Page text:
The lecture below is a little over seven minutes and is about Microsoft’s document reading tool Read Aloud, which is available in both Microsoft Edge, Microsoft Word, and as a standalone program available from the Microsoft store. The lecture also refers to an article that I wrote some time ago Read Aloud: The Proofreading Tool.
I have been getting a lot of calls from a group that claims to be the Microsoft refund department. The thing is Microsoft doesn’t have a refund department. I do a lot of business with Microsoft I have a professional Office365 account. If Microsoft was going to refund me any money they would simply put it on my credit card. No one from Microsoft would call me. Nevertheless, I have been getting calls from people Who call themselves Microsoft refund department it is a scam. The reason I know this is because the following phone Number is fake +1 (805) 246-7994. If you receive a call from the Microsoft refund department hang up immediately. It is a scam. Under no circumstances give them any information.
Recently, I purchased a new laptop. I haven’t had a chance to install Acrobat reader. However, Windows 8.1 has Microsoft PDF reader. This morning I came across a PDF that I wanted to add to one of my notebooks, so I attempted to insert it as a print out. OneNote 2013 could not recognize it. I downloaded and installed Adobe acrobat reader, and tried again. It worked. Microsoft PDF reader does not work with OneNote 2013. I don’t understand.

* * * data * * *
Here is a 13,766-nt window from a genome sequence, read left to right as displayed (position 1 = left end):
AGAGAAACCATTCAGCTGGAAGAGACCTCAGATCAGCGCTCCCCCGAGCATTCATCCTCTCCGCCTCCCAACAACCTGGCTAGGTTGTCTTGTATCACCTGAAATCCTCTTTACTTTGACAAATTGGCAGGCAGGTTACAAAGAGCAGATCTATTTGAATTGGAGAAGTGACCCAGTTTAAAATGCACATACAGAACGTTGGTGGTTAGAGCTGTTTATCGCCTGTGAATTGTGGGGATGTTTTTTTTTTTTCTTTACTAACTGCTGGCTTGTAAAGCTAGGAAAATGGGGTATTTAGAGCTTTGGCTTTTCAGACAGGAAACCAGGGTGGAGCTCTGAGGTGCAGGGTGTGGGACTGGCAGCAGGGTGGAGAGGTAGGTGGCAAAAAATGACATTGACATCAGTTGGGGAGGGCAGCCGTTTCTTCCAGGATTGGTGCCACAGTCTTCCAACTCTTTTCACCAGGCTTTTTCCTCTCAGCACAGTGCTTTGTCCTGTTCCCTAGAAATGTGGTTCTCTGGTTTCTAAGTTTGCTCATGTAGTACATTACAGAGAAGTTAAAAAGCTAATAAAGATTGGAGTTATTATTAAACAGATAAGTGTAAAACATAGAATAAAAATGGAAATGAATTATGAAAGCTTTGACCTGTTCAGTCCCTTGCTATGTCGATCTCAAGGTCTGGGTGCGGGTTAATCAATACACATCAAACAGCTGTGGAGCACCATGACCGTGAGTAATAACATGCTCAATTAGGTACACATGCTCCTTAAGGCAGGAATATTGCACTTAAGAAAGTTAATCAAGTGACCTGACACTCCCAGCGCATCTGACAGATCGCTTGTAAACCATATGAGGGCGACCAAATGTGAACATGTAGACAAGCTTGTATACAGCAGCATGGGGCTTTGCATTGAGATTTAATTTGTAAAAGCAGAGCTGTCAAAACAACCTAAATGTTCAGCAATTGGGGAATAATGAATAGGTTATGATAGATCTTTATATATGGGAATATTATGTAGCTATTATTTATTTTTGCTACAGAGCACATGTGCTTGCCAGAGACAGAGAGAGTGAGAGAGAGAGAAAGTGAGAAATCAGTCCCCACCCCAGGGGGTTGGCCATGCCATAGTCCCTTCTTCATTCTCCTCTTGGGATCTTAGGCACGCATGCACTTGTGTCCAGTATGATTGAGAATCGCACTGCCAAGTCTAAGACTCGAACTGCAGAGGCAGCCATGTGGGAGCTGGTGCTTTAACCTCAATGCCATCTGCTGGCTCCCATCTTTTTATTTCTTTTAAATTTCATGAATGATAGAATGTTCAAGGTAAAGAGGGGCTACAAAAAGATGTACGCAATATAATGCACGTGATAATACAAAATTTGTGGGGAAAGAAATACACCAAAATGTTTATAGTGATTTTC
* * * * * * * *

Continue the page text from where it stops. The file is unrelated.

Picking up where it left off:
I learned last week that the Office365 public website feature is being discontinued. Microsoft is no longer offering the feature to new Office365 customers, and existing customers have two years that is until March 2017 to find a new hosting platform and move their data. The loss of the public website did not concern me as much as the loss of the ability of users of my website to view Word documents and PowerPoint presentations in Office Online (Office Web Apps). As I explained to the Sharepoint Online support team at Office365:
One of the key features of the public facing website is the ability for my users to view documents in office Web apps. Microsoft lists a number of third-party solutions none of them have the ability to view documents in the office Web apps (See jgkeegan.com/plans/home.htm). One of the reasons I activated the public facing website feature is the fact Office Web Apps provide somewhat more security from copyright infringement than does the standard PDF file. I have tried to share with (everyone) documents with my one drive for business and my team site, but that has never worked. I require a solution that allows users to be able to view documents in Office Web Apps. None of the third-party solutions listed in the knowledgebase article provide that functionality.
It took two service requests, but they were able to show me a solution. One that, apparently, has been available all along. One drive for business has the capability to share documents and presentations publicly. And one of the members of the support team was kind enough to walk me through the process.
The following video demonstrates how to share an Excel document stored on OneDrive for Business from within the client. The process is the same with Word documents and PowerPoint presentations.
Next click the three dots.Then, click share.
Then, Click Get a link.